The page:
Toyota and Subaru on Friday confirmed that a jointly developed successor to the 86 and BRZ is in the works as part of a larger collaboration that will also produce new all-wheel-drive and electrified models. 

That's right: It's officially official this time. Friday's announcement explicitly confirms both development of the second-generation sports coupe duo and more details of the two companies' other joint-development projects, including a new BEV platform, all-wheel drive vehicles that "offer the ultimate sensation in all-wheel driving," and joint development of connected vehicles and autonomous driving technology in this "once-in-a-century period of profound transformation."

As part of this growing partnership, Subaru will expand its use of Toyota's hybrid driveline to other models. Currently, its only implementation is the Crosstrek Hybrid, which, for now, remains exclusive to the North American region.

No details of the Toyota 86 and Subaru BRZ program were provided. The second-generation of the coupe siblings has been the subject of a great deal of speculation and rumor. It's expected to arrive in 2021, but the chassis and powertrain both remain a mystery.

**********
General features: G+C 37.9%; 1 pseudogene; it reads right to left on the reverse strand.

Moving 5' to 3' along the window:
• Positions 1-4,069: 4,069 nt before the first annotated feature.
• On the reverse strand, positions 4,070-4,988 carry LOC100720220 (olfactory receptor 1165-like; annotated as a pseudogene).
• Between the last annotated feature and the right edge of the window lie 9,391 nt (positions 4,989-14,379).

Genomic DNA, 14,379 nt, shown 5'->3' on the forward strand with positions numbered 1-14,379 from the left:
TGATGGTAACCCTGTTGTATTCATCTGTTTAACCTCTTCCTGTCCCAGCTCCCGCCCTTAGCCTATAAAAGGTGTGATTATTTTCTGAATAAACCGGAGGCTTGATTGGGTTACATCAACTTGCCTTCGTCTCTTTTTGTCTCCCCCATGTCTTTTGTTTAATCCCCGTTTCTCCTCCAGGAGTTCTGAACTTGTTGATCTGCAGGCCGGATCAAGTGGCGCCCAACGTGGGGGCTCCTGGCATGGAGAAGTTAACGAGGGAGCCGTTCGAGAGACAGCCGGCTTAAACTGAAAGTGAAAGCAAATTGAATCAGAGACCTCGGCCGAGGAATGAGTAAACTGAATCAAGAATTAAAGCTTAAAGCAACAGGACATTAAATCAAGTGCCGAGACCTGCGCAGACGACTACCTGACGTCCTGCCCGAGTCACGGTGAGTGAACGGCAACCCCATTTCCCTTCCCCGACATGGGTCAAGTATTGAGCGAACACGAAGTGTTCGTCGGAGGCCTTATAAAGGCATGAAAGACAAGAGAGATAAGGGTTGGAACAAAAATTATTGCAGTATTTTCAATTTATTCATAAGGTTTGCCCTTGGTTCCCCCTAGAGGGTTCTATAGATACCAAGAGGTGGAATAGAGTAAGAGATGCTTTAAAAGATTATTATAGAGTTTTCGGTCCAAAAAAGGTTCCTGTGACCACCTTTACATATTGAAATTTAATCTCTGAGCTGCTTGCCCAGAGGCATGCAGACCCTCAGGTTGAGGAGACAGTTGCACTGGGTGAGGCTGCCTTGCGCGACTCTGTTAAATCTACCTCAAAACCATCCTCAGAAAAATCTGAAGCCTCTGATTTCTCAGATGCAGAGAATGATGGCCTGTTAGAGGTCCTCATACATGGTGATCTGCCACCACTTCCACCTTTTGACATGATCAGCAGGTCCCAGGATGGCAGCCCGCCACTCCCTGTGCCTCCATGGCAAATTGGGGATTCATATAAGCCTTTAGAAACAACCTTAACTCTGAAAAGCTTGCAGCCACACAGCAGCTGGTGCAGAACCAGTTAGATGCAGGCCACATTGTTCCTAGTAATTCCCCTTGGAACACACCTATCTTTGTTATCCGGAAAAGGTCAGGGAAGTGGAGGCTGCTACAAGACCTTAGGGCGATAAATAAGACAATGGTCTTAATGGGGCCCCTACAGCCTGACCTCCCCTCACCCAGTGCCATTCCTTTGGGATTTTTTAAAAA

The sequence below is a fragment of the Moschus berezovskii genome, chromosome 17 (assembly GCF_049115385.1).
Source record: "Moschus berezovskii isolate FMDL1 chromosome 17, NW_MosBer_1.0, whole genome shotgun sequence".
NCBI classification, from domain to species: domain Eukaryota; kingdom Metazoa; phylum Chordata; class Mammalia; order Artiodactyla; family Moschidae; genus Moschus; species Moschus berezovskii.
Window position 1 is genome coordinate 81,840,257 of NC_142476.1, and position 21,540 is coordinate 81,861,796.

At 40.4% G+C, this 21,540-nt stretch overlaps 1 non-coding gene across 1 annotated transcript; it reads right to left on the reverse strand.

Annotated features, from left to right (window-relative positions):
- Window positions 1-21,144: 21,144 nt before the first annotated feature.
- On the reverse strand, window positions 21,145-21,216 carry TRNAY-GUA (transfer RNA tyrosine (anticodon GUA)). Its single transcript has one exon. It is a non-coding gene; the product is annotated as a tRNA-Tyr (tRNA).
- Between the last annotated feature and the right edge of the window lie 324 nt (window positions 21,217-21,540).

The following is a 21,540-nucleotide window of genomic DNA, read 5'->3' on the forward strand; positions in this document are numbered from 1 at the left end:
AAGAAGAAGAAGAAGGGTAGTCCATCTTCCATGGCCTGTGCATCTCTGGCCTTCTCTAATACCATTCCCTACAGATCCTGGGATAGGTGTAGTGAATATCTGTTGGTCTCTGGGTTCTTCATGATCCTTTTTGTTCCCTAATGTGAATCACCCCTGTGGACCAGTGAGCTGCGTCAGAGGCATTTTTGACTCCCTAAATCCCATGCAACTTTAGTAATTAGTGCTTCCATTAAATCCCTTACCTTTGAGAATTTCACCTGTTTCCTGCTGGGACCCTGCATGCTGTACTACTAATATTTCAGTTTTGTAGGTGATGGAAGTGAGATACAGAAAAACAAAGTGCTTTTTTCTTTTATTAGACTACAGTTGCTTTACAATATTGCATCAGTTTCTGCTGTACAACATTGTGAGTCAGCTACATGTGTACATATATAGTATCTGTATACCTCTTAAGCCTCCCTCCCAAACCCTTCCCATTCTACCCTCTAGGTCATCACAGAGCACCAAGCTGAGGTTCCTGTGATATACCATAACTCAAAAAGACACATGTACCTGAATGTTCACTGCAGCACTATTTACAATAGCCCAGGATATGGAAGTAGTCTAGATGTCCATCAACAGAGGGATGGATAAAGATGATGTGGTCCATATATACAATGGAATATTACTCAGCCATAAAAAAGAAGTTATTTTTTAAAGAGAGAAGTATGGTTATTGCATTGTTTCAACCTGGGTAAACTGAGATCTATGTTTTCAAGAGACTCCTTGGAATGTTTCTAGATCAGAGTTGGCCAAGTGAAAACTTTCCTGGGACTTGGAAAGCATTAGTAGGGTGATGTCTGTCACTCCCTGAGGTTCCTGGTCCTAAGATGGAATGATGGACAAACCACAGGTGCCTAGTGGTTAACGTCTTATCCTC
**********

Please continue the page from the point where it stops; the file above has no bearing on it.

Toyota's lead engineer on the program recently said the development team wants the next 86 to leapfrog the Supra in terms of driving enjoyment, which may seem like a stretch, but it doesn't necessarily imply that it will be faster or otherwise more capable. 

What remains to be seen is whether the twins will continue to ride on a modified Subaru platform or migrate to the Toyota New Global Architecture platform. That decision will have implications for the choice of powertrain going into the next-generation car, as a boxer engine (which both cars currently employ) would likely only mate up to a Subaru-derived chassis. 

Toyota has access to a longitudinal 4-cylinder, though it has only appeared in turbocharged applications thus far. 

Also as part of the announcement, Toyota said it will increase its ownership stake in Subaru to 20 percent, up from the current 16.83 percent. Subaru, in turn, will acquire shares in Toyota equal to the value of the money spent by Toyota to acquire the Subaru shares.